Artist Hadley Nelson, lead singer of indie pop band Silver Cup, said there is something special about Utah that makes it a favorite performance destination for musical artists.
“The ambiance of the crowds at our concerts in Utah is different,” Nelson said. “People are excited. There’s just kind of a positive energy and people go harder.”
Nelson has toured with her band, Silver Cup, from coast to coast as they have moved from their home state of Utah to New York.
Nelson said that the excitement she finds in Utah is attractive to artists planning their concerts because performing can be intimidating.
“Performing as someone who is not a character but is just you on stage and being authentic and confident and vulnerable on stage is terrifying,” Nelson said. “Maybe it’s an ego boost, maybe it loosens things up, maybe it just makes the whole atmosphere more enjoyable, but as someone who does get freaked out on stage, that all melts away when I have people screaming and dancing with me.”
As someone with performance anxiety, Nelson has found that a welcoming audience helps her cope with her fear and allows her to enjoy performing as much as the audience enjoys listening.
“When we played that first show, we were absolutely mind-blown by the turnout, by the way the audience interacted with us and knew our songs,” Nelson said. “I didn’t even know that people cared, and then suddenly I was on stage and there were these people singing my own lyrics back to me.”
“I think artists like coming to Utah because music is huge here, and artists can experience a crowd that is energetic and will be involved in the concert by singing and having the time of their lives,” BYU sophomore Alex Pence said. “Compared to other places I’ve been to, people in Utah are way more involved and care more about the concert.”
This excitement is not the only thing Nelson said makes performing in Utah so special.
“After the show, I love interacting with people who are excited to come talk to me and thank me for putting on a show they enjoy, and I thank them for being there and supporting us because they’re the reason we can do this,” Nelson said. “People are usually really excited to come say hi, which is a Utah-exclusive thing.”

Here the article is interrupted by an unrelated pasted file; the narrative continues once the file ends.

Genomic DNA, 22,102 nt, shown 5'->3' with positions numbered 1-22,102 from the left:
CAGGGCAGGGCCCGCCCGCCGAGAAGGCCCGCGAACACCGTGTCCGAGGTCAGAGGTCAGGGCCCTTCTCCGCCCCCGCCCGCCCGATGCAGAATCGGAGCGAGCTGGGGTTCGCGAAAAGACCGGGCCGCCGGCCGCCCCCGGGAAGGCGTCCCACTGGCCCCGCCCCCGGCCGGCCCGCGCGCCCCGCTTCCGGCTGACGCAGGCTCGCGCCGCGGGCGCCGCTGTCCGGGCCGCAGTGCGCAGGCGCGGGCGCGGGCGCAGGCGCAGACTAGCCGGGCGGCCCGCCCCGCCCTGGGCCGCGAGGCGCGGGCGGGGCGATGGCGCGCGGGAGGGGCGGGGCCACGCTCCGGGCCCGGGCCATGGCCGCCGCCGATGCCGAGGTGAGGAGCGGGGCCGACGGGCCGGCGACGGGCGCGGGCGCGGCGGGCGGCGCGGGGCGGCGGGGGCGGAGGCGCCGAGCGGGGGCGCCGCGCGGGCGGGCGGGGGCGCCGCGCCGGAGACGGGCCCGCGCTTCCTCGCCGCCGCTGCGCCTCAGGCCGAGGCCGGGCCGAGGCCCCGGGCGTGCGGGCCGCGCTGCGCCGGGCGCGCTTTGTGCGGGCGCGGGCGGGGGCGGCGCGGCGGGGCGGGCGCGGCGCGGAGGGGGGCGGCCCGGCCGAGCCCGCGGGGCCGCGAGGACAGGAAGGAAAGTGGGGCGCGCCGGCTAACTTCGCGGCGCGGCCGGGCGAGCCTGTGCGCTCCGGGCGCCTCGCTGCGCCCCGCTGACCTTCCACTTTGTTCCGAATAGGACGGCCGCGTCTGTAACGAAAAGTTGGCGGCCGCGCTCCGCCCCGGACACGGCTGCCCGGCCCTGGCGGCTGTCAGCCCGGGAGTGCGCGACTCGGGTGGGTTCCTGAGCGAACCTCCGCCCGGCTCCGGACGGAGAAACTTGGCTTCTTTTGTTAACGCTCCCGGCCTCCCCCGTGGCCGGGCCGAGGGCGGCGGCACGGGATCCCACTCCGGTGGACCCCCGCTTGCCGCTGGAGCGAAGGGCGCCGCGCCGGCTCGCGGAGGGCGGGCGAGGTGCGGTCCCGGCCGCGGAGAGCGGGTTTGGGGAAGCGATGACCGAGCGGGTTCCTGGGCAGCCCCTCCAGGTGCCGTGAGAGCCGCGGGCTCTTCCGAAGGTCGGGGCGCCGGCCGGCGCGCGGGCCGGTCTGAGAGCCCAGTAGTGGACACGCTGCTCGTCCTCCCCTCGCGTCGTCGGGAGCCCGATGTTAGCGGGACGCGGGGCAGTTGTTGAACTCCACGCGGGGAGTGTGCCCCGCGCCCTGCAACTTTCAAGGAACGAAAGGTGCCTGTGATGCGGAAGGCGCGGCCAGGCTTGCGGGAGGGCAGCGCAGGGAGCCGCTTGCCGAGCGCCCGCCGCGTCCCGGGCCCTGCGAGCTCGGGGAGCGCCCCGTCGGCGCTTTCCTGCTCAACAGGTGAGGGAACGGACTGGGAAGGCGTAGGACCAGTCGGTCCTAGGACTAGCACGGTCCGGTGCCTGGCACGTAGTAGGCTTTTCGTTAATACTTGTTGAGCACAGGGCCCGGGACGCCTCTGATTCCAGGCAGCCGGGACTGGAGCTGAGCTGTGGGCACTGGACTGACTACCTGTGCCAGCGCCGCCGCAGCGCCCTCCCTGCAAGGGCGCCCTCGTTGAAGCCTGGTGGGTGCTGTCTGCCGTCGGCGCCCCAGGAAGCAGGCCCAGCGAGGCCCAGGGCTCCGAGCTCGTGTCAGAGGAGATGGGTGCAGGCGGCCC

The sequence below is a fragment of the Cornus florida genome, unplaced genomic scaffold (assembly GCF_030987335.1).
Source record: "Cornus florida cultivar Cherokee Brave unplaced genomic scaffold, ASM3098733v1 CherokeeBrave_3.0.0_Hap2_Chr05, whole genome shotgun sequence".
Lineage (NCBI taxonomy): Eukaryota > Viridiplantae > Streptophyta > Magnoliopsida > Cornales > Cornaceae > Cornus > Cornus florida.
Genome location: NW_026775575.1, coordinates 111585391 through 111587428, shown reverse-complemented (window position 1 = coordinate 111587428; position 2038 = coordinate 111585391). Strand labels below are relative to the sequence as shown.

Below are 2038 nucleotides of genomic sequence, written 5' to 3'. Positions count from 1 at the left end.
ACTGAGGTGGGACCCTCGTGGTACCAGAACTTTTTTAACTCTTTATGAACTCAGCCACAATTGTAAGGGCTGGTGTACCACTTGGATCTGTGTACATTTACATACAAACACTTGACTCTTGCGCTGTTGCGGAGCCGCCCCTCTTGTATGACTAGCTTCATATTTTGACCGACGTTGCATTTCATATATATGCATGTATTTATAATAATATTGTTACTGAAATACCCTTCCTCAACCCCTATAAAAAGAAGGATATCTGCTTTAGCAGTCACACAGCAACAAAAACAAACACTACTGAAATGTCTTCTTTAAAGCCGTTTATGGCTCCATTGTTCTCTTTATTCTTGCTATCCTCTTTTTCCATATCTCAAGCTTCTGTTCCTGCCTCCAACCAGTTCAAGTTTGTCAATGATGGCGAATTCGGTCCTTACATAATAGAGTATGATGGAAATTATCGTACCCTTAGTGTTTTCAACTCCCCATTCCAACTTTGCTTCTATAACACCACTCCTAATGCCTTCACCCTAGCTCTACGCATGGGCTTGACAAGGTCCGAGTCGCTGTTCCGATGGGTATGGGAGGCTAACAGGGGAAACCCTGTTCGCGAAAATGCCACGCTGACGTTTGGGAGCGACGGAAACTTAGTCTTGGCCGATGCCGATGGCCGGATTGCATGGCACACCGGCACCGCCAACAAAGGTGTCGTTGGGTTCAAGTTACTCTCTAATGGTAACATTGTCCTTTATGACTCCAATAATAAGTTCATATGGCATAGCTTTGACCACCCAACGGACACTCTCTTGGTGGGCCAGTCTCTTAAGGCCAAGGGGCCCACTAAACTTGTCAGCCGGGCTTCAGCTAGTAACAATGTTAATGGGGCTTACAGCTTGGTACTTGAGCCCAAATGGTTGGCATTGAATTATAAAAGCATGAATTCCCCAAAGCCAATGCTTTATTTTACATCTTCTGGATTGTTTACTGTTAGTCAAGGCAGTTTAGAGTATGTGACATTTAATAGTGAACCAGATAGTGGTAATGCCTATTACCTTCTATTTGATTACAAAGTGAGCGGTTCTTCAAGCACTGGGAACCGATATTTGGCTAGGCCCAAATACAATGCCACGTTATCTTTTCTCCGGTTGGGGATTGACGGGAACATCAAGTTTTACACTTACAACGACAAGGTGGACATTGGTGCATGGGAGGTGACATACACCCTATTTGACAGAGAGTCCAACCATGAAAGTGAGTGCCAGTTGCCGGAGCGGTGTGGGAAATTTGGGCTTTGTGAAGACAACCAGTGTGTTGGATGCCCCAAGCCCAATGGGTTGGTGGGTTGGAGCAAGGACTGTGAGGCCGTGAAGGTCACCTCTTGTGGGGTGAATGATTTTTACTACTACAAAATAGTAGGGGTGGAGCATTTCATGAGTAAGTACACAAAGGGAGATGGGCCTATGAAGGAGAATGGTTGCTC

Halle Huber, a junior in the BYU Nursing program, said that artists seems to favor performing in Utah as opposed to other venues around the country.
“I remember going to the Bleachers concert in Salt Lake last October.” Huber said. “Jack Antonoff said that it was the best concert he has ever performed at outside of his hometown. He played the encore a cappella because of a power outage from jamming so hard and that was absolutely awesome.”
Huber said she loves going to concerts in Utah because there is such a large young adult population to fill the crowds and excitement for smaller artists that less people heard of.
“Even though Utah may not seem high demand for tourists, it feels like every concert is sold out and filled with die-hard fans,” Huber said.
Nelson said that as Silver Cup expanded across the country, she has discovered that this excitement for upcoming artists allows them to grow a fanbase quickly and helps push them into the spotlight in other states.
“It all started when my older brother reached out to me in 2019 and said, ‘Hey, you can sing. Why don’t you come join me and try it out? We can do something together for fun,’” Nelson said, referring to the beginning of Silver Cup.
Because of the COVID-19 pandemic, Nelson’s band, a brother and sister duo who produce and write most of their music in-house, began mostly online. Nelson said they put out songs and content on social media before getting their feet wet in the live music scene post-COVID-19.
“Audiences that I’ve performed in front of and been in here in New York just don’t get as excited, and I don’t know where that comes from or why, but I think it’s true,” Nelson said, “There’s a really positive, lovely, incredible energy there… I can find that energy in a lot of music venues in Utah.”
Silver Cup has performed at Kilby Court, Vivint during LoveLoud and plans to perform at SoundWell in the near future since their first live show in the summer of 2021.
Nelson said she loves, as both a performer and an audience member, when people sing along.
“There’s something really magical about hearing an audience sing a whole chorus with the lead singer on a stage,” Nelson said. “It’s really beautiful and special. It almost makes me emotional a lot of the time because of the stimulation I get from that.”
Nelson said that performing live is something that she is still figuring out how to maneuver, but that it has always felt like the right thing to do. In Utah, she said she feels at home and the excitement of the crowds has helped her create a genuine connection with fans.
“I won’t lie, screaming and cheering after every song is also a pretty good feeling too and of course dancing and vibing out with the people on stage,” Nelson said. “That’s a must for any good audience.”